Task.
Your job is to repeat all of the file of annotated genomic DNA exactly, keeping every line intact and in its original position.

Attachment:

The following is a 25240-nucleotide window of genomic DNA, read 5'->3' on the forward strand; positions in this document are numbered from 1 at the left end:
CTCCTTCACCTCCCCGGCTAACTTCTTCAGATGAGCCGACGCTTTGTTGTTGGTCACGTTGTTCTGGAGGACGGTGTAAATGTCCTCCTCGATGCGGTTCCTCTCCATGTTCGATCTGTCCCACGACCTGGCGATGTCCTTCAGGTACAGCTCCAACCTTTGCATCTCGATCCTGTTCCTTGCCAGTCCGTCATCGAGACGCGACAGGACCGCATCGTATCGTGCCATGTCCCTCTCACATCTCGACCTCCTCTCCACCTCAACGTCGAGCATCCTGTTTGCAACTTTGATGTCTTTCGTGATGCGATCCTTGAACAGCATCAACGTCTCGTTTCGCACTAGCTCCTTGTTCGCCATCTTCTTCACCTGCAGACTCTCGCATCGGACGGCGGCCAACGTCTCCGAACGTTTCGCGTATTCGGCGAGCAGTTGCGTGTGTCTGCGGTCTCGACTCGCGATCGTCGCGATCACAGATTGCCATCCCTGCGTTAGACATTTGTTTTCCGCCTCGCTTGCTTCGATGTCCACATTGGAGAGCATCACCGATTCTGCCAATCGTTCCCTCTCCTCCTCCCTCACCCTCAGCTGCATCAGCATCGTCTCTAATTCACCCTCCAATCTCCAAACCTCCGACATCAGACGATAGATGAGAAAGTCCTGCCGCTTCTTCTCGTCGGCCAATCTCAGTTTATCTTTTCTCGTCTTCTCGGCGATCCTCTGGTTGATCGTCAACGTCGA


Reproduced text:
The following is a 25240-nucleotide window of genomic DNA, read 5'->3' on the forward strand; positions in this document are numbered from 1 at the left end:
CTCCTTCACCTCCCCGGCTAACTTCTTCAGATGAGCCGACGCTTTGTTGTTGGTCACGTTGTTCTGGAGGACGGTGTAAATGTCCTCCTCGATGCGGTTCCTCTCCATGTTCGATCTGTCCCACGACCTGGCGATGTCCTTCAGGTACAGCTCCAACCTTTGCATCTCGATCCTGTTCCTTGCCAGTCCGTCATCGAGACGCGACAGGACCGCATCGTATCGTGCCATGTCCCTCTCACATCTCGACCTCCTCTCCACCTCAACGTCGAGCATCCTGTTTGCAACTTTGATGTCTTTCGTGATGCGATCCTTGAACAGCATCAACGTCTCGTTTCGCACTAGCTCCTTGTTCGCCATCTTCTTCACCTGCAGACTCTCGCATCGGACGGCGGCCAACGTCTCCGAACGTTTCGCGTATTCGGCGAGCAGTTGCGTGTGTCTGCGGTCTCGACTCGCGATCGTCGCGATCACAGATTGCCATCCCTGCGTTAGACATTTGTTTTCCGCCTCGCTTGCTTCGATGTCCACATTGGAGAGCATCACCGATTCTGCCAATCGTTCCCTCTCCTCCTCCCTCACCCTCAGCTGCATCAGCATCGTCTCTAATTCACCCTCCAATCTCCAAACCTCCGACATCAGACGATAGATGAGAAAGTCCTGCCGCTTCTTCTCGTCGGCCAATCTCAGTTTATCTTTTCTCGTCTTCTCGGCGATCCTCTGGTTGATCGTCAACGTCGA